Lindley also testified that the previous night, several friends had been smoking marijuana in her room. She testified that her boyfriend had also been there, but returned to Tennessee after an argument early that morning. Lindley further claimed to know nothing about the 38 rocks of crack found on her dresser and not to have seen them in Paden's possession. The jury also heard evidence that Paden had deposited approximately $170 in Lindley's jail account during the three months prior to his trial. Lindley denied that she was protecting Paden.
Paden testified that he gave $85 to Lindley as a loan to pay her rent, that the $200 taken from his pants pocket was salary received that day, and that he did not see Lindley smoke any crack cocaine. He also testified that neither the $41 nor the 38 pieces of crack on the dresser belonged to him and that he deposited money in Lindley's jail account because he was a family friend.
1. Paden enumerates as error the denial of his motions for a directed verdict of acquittal and for a new trial. In prosecuting Paden for possession with intent to distribute crack cocaine, the State relied on circumstantial evidence to show constructive possession with intent to distribute. "[A] finding of constructive possession must be based upon some connection between the defendant and the contraband other than spatial proximity. Evidence of mere presence at the scene of the crime, and nothing more to show participation of a defendant in the illegal act, is insufficient to support a conviction." (Citations and punctuation omitted.) Reid v. State, 212 Ga. App. 787, 788 ( 442 S.E.2d 852) (1994).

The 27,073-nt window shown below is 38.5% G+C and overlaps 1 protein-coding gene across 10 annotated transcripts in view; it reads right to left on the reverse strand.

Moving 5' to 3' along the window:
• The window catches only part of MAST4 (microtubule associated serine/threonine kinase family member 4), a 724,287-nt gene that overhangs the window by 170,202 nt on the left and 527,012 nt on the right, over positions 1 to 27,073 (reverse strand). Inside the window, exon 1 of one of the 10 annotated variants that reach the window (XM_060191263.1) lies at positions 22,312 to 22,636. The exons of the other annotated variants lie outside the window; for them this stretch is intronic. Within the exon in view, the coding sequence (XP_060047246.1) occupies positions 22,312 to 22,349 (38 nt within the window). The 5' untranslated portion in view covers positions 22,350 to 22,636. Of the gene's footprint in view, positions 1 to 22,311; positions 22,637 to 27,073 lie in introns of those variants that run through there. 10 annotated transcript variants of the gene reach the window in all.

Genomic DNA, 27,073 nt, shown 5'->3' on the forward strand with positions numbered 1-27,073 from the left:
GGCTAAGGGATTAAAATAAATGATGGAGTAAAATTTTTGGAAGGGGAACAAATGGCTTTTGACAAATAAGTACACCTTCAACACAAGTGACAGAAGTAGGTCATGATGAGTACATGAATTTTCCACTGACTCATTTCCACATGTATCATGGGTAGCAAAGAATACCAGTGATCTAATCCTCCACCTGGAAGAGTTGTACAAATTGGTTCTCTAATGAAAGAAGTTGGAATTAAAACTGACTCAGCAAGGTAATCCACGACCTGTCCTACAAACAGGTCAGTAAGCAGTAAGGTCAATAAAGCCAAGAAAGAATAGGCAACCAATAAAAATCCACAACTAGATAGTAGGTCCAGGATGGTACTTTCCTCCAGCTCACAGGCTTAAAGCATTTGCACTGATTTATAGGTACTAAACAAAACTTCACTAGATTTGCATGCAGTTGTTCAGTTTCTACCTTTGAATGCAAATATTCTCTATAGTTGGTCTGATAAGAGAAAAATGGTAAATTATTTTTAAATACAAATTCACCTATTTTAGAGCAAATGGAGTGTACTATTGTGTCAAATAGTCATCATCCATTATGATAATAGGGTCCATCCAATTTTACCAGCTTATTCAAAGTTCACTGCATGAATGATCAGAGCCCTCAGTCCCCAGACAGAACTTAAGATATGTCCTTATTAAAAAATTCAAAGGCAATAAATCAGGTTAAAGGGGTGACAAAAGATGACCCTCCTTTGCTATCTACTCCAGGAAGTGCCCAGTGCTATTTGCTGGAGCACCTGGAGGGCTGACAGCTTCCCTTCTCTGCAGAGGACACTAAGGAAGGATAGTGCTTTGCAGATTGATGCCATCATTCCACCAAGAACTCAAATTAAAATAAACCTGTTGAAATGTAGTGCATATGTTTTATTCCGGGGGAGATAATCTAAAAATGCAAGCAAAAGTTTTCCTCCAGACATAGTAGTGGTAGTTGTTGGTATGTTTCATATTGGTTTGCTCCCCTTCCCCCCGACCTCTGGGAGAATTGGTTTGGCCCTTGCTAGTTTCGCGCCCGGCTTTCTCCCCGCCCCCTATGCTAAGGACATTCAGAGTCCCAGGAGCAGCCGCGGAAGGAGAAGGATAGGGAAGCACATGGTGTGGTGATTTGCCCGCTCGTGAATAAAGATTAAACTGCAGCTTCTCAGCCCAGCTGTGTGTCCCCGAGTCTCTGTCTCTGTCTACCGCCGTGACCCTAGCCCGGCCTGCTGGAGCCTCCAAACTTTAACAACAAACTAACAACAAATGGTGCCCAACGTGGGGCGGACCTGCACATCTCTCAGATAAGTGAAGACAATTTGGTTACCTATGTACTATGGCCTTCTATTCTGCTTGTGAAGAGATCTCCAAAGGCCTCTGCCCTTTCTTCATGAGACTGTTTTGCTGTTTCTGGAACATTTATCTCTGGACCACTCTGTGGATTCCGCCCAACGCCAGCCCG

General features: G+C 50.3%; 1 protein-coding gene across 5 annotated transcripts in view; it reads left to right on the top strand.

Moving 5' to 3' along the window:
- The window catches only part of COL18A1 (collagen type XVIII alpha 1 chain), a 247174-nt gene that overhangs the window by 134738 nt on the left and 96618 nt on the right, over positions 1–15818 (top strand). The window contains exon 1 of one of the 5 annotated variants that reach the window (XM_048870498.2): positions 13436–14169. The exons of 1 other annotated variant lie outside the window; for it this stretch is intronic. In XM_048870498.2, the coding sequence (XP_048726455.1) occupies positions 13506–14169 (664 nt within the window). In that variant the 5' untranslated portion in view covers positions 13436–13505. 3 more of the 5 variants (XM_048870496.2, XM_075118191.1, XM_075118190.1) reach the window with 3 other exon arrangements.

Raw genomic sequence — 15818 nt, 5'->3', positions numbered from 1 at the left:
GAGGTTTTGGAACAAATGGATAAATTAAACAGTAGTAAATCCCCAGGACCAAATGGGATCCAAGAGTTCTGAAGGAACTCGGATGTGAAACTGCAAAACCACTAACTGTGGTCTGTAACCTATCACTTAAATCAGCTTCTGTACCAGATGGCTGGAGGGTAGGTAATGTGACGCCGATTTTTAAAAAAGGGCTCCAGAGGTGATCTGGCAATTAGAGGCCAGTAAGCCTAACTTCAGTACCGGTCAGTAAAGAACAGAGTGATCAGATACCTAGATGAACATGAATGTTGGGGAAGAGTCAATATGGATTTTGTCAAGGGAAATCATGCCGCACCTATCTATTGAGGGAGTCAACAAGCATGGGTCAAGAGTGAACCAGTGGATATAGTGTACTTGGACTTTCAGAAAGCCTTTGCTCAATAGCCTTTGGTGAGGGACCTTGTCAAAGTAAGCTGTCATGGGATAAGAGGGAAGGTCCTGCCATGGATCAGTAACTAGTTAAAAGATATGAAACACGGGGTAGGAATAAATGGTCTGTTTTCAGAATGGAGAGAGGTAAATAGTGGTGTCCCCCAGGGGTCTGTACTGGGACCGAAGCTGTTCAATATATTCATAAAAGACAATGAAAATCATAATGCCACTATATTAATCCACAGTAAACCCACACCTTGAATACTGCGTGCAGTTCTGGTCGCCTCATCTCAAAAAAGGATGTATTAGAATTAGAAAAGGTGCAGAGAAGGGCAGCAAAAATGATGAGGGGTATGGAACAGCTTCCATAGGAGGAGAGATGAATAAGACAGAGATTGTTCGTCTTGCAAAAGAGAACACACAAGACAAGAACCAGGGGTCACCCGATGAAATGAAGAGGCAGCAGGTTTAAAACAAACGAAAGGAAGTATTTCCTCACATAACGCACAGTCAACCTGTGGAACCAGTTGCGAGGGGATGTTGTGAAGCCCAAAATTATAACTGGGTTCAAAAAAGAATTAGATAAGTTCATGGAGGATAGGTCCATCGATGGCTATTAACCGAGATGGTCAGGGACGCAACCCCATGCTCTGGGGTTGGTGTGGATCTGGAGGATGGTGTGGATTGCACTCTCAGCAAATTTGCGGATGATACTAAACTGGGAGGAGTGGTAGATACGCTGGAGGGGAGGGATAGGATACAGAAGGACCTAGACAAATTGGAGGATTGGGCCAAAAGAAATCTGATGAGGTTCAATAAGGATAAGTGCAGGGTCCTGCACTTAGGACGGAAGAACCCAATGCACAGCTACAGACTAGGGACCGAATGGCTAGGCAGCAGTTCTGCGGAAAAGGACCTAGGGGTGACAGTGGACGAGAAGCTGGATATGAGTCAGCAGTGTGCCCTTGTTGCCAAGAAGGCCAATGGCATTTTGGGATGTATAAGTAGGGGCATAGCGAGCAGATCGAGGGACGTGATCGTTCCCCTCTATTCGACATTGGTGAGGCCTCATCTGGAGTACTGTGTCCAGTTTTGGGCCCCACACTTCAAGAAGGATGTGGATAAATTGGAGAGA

In addition, "[w]here a conviction for possession of contraband depends entirely on circumstantial evidence, it must both be consistent with the hypothesis of guilt and must exclude every other reasonable hypothesis." Ennis v. State, 130 Ga. App. 716, 717 (2) ( 204 S.E.2d 519) (1974). "When the circumstantial evidence supports more than one theory, one consistent with guilt and another with innocence, it does not exclude every other reasonable hypothesis except guilt and is not sufficient to prove the defendant's guilt beyond a reasonable doubt. While the determination of whether the circumstances are sufficient to exclude every reasonable hypothesis except that of defendant's guilt is usually made by the jury and while we must view the evidence in the light most favorable to the jury verdict, we must not be blinded by that verdict when a reasonable hypothesis of innocence appears from the evidence or lack thereof, and may declare such as a matter of law." (Citations and punctuation omitted.) Brooks v. State, 206 Ga. App. 485, 486-487 (1) ( 425 S.E.2d 911) (1992).